through a video link from a room nearby.


They can't actually be -- the independent journalists can't actually be in the room with Navalny.

ANDERSON: Yes. Fascinating. All right. Well, we will continue to monitor this and as soon as we get a result from Russia, we will of course get it

to you.

Meantime, Nic, let's just talk about this maritime drone attack on a Russian vessel. What do we know at this point?

ROBERTSON: Becky, I'm sorry I missed your question. Could you ask that again, please?

ANDERSON: Yes, the maritime drone attack on the Russian vessel. What do we know?

ROBERTSON: This was a long reach by Ukraine. We've seen them try to use these under or semi underwater submersible remote controlled marine drones,

if you will. This one, according to Ukrainians, was carrying 450 kilograms of explosives. That's a massive punch that it appears to have delivered

which is -- can explain why this heavy, tough warship is seen towed into port, listening to one side.

These naval drones if you will seem to be able to reach at a range that we haven't seen before because this is a long way from Ukrainian soil. So

there's that. And also we understand that at the same time that that was happening, the Ukrainians had launched some regular airborne drones if you

will on a similar track towards Crimea. So it's potentially here that they were using a diversionary tactic to occupy the Russian defensive forces,

looking in the skies, when they should've been looking in the seas.

But as we've seen before, Ukraine is able to get one or two big punches like this before Russia realizes that its military assets are now in target

of Ukraine's ever improving munitions and explosives. And that's what this seems to be.

This is, you know, a morale boost for the Ukrainians and of course a dent in the armor for the Russian military, and you know, a chip on Putin's, you

know, sort of status as somebody who's getting the war right. We saw them lose the Moskva, that massive warship, last year. This is another one that

looks like it's headed semi towards the bottom of the ocean.

ANDERSON: Yes. It's fascinating, isn't it, to see the impact of these unmanned aerial and maritime vehicles.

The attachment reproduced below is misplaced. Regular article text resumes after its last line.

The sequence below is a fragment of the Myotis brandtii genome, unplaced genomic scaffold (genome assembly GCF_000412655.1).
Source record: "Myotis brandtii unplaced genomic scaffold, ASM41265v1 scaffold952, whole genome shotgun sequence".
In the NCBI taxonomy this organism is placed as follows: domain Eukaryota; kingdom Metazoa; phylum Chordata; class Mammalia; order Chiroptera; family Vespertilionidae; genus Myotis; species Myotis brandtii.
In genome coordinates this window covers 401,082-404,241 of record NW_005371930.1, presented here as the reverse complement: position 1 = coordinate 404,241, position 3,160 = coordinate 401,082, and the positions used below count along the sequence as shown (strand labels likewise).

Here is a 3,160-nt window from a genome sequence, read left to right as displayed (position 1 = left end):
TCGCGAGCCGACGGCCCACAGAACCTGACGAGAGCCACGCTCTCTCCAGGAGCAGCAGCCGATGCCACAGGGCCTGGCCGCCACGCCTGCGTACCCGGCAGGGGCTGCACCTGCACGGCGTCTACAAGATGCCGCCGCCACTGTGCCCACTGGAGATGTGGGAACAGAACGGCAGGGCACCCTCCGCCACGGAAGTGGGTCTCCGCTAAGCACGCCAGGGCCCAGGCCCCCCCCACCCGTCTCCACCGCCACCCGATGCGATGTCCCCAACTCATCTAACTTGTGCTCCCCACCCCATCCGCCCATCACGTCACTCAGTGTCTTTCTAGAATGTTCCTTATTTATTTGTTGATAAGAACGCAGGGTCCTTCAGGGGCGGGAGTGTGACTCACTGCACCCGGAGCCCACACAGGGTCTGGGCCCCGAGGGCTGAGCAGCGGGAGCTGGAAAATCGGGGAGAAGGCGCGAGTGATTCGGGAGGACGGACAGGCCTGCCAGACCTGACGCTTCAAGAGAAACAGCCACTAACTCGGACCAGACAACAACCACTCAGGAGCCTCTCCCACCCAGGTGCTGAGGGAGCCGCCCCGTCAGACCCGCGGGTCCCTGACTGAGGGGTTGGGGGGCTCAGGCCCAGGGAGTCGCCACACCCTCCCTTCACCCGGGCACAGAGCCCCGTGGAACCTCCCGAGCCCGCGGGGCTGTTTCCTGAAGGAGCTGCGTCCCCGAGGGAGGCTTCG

Nic, thank you.

Well, U.S. and Western allies fear that President Putin will continue his war efforts through the 2024 U.S. elections. Four U.S. officials told CNN

they believe Putin hopes President Joe Biden will lose that election and that the U.S. will then pull back on support for Ukraine's defense. A new

CNN poll shows that a majority of Americans do not support additional funding to Ukraine.

Well, joining us now is CNN's Natasha Bertrand.

What do we make of this new poll, Natasha?

NATASHA BERTRAND, CNN NATIONAL SECURITY CORRESPONDENT: Yes, well, this really underscores why Ukraine has been so concerned about ongoing Western

support for the war because obviously this administration, the Biden administration, has been very supportive of Ukraine. It has been sending a

lot of money and equipment to the Ukrainians, has kept the NATO alliance together.

But that could all change when it comes to the 2024 presidential election. And that is really top of mind right now for U.S. and Western officials as

they try to figure out a way to kind of codify support for Ukraine in the long term regardless of what happens if President Biden loses the election

to a Republican and particularly Donald Trump, who we should note has not been overly supportive of Ukraine.

Just the other day he said that aid to Ukraine should actually be contingent upon investigations of President Biden and his family. And so

what we're seeing in our reporting is that while there is no strong, intelligence assessment about what Vladimir Putin is thinking when it comes

to the election, U.S. officials understand that it is likely something that is factoring into his war planning because if he manages to sustain the war

and keep territory through the presidential election, through the end of next year, it is likely that he is going to get more favorable

circumstances when it comes to the U.S. perhaps lessening its support for Ukraine and perhaps the NATO alliance fracturing if of course President

Biden does end up losing that contest.

And so what U.S. officials now are looking at, going into of course this weekend, where peace talks are happening in Saudi Arabia, with countries

that the U.S. believed it can work with when it comes to Ukraine, is how do we support Ukraine for the long term in terms of providing security

assistance guarantees that they can use now and in the future.